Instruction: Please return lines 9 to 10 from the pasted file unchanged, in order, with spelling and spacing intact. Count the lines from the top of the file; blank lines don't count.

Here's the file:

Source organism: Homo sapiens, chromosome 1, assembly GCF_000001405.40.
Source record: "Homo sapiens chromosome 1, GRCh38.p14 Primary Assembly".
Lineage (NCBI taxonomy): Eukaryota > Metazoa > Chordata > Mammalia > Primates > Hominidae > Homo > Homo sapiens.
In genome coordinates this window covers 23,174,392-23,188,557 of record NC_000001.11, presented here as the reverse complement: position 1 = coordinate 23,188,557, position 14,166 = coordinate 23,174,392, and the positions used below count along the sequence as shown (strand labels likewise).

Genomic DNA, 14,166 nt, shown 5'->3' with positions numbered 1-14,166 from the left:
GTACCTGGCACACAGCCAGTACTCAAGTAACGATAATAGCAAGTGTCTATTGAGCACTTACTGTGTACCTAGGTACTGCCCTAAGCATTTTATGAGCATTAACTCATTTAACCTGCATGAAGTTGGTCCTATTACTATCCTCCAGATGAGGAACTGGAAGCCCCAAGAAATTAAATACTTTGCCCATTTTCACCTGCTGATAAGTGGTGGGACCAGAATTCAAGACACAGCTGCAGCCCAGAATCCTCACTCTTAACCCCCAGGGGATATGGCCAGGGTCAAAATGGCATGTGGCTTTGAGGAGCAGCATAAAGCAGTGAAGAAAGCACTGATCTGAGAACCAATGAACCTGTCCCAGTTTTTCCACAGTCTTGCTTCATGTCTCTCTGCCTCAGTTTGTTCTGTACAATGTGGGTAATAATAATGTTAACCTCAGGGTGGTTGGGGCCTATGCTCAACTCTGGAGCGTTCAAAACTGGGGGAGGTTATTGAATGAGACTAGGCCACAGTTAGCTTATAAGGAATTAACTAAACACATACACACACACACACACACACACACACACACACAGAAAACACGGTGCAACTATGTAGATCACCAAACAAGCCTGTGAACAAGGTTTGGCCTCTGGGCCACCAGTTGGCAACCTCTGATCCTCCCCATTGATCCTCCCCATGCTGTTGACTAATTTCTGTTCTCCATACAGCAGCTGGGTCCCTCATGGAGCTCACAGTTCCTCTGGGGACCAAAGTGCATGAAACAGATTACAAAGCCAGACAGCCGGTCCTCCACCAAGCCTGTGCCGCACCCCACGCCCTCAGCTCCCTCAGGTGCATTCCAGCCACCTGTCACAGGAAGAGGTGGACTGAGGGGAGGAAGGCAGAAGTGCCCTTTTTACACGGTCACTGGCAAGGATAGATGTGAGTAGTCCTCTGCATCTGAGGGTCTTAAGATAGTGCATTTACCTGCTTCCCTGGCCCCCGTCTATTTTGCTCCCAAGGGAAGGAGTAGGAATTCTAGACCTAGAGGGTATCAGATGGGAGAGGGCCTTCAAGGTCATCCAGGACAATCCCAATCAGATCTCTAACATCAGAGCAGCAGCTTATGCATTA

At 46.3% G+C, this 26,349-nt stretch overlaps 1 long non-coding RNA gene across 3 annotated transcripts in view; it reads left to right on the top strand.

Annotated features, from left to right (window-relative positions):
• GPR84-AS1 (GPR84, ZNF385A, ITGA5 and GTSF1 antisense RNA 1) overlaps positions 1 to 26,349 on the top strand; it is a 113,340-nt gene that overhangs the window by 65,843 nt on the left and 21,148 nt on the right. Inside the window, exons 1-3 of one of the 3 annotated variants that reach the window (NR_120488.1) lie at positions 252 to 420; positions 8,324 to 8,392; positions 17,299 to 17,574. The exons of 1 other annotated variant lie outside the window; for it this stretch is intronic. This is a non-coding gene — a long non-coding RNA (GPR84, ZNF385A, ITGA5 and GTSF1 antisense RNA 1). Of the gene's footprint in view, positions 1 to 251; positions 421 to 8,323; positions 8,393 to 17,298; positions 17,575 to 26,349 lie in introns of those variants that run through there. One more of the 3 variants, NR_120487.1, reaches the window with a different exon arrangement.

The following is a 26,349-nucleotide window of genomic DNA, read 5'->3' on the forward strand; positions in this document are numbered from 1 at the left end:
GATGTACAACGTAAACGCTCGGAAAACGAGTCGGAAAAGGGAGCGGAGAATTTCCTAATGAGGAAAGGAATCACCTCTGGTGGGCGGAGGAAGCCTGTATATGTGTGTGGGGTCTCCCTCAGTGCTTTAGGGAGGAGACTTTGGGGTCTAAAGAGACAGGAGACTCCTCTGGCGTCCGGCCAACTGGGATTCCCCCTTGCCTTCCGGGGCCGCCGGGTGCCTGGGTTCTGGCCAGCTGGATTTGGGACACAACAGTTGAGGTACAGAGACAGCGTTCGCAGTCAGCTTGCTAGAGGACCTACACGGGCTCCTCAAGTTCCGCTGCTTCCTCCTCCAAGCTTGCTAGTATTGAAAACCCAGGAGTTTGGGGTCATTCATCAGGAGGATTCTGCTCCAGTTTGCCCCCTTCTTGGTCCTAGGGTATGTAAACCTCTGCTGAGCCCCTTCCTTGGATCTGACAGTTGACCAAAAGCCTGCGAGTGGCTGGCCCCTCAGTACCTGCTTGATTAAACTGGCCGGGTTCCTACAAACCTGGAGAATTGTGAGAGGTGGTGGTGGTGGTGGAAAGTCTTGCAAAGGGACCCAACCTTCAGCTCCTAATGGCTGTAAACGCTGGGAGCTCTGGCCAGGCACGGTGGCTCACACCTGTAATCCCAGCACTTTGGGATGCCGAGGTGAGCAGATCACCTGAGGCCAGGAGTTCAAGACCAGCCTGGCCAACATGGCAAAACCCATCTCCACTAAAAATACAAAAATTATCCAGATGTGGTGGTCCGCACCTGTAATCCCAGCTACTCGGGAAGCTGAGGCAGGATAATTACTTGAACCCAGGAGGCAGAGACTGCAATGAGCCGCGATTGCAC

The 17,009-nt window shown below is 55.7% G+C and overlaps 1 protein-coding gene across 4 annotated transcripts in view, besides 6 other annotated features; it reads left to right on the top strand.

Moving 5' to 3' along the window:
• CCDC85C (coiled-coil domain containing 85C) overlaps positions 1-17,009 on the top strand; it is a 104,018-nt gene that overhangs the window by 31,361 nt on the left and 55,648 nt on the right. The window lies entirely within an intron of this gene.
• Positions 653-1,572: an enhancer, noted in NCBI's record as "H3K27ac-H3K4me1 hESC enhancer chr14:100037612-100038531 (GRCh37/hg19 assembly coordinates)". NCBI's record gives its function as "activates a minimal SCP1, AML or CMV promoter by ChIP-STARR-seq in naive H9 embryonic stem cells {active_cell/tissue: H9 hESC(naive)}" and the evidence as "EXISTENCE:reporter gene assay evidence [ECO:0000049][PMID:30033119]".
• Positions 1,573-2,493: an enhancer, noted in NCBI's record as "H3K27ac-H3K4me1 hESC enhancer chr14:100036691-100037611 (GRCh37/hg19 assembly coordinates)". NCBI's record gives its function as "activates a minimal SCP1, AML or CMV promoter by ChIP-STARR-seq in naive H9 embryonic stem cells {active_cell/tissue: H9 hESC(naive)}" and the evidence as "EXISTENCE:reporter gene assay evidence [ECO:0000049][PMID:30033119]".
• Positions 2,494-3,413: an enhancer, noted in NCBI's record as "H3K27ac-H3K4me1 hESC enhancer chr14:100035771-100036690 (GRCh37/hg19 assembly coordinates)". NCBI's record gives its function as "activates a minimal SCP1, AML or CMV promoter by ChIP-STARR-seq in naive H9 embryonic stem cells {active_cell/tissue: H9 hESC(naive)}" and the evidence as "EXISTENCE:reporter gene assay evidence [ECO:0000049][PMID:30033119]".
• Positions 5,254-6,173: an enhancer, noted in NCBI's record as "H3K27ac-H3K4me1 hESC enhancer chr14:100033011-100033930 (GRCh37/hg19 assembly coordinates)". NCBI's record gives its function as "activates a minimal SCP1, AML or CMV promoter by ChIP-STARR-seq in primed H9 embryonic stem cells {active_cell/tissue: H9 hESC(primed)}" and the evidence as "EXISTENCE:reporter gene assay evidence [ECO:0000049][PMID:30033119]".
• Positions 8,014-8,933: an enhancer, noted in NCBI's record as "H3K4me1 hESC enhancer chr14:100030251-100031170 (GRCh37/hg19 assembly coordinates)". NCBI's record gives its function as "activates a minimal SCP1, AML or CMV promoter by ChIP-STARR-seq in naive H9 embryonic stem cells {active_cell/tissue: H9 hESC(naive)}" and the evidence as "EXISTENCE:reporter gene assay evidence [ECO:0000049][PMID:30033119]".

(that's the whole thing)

• GPR84-AS1 (GPR84, ZNF385A, ITGA5 and GTSF1 antisense RNA 1) overlaps positions 1 to 26,349 on the top strand; it is a 113,340-nt gene that overhangs the window by 65,843 nt on the left and 21,148 nt on the right. Inside the window, exons 1-3 of one of the 3 annotated variants that reach the window (NR_120488.1) lie at positions 252 to 420; positions 8,324 to 8,392; positions 17,299 to 17,574. The exons of 1 other annotated variant lie outside the window; for it this stretch is intronic. This is a non-coding gene — a long non-coding RNA (GPR84, ZNF385A, ITGA5 and GTSF1 antisense RNA 1). Of the gene's footprint in view, positions 1 to 251; positions 421 to 8,323; positions 8,393 to 17,298; positions 17,575 to 26,349 lie in introns of those variants that run through there. One more of the 3 variants, NR_120487.1, reaches the window with a different exon arrangement.

The following is a 26,349-nucleotide window of genomic DNA, read 5'->3' on the forward strand; positions in this document are numbered from 1 at the left end: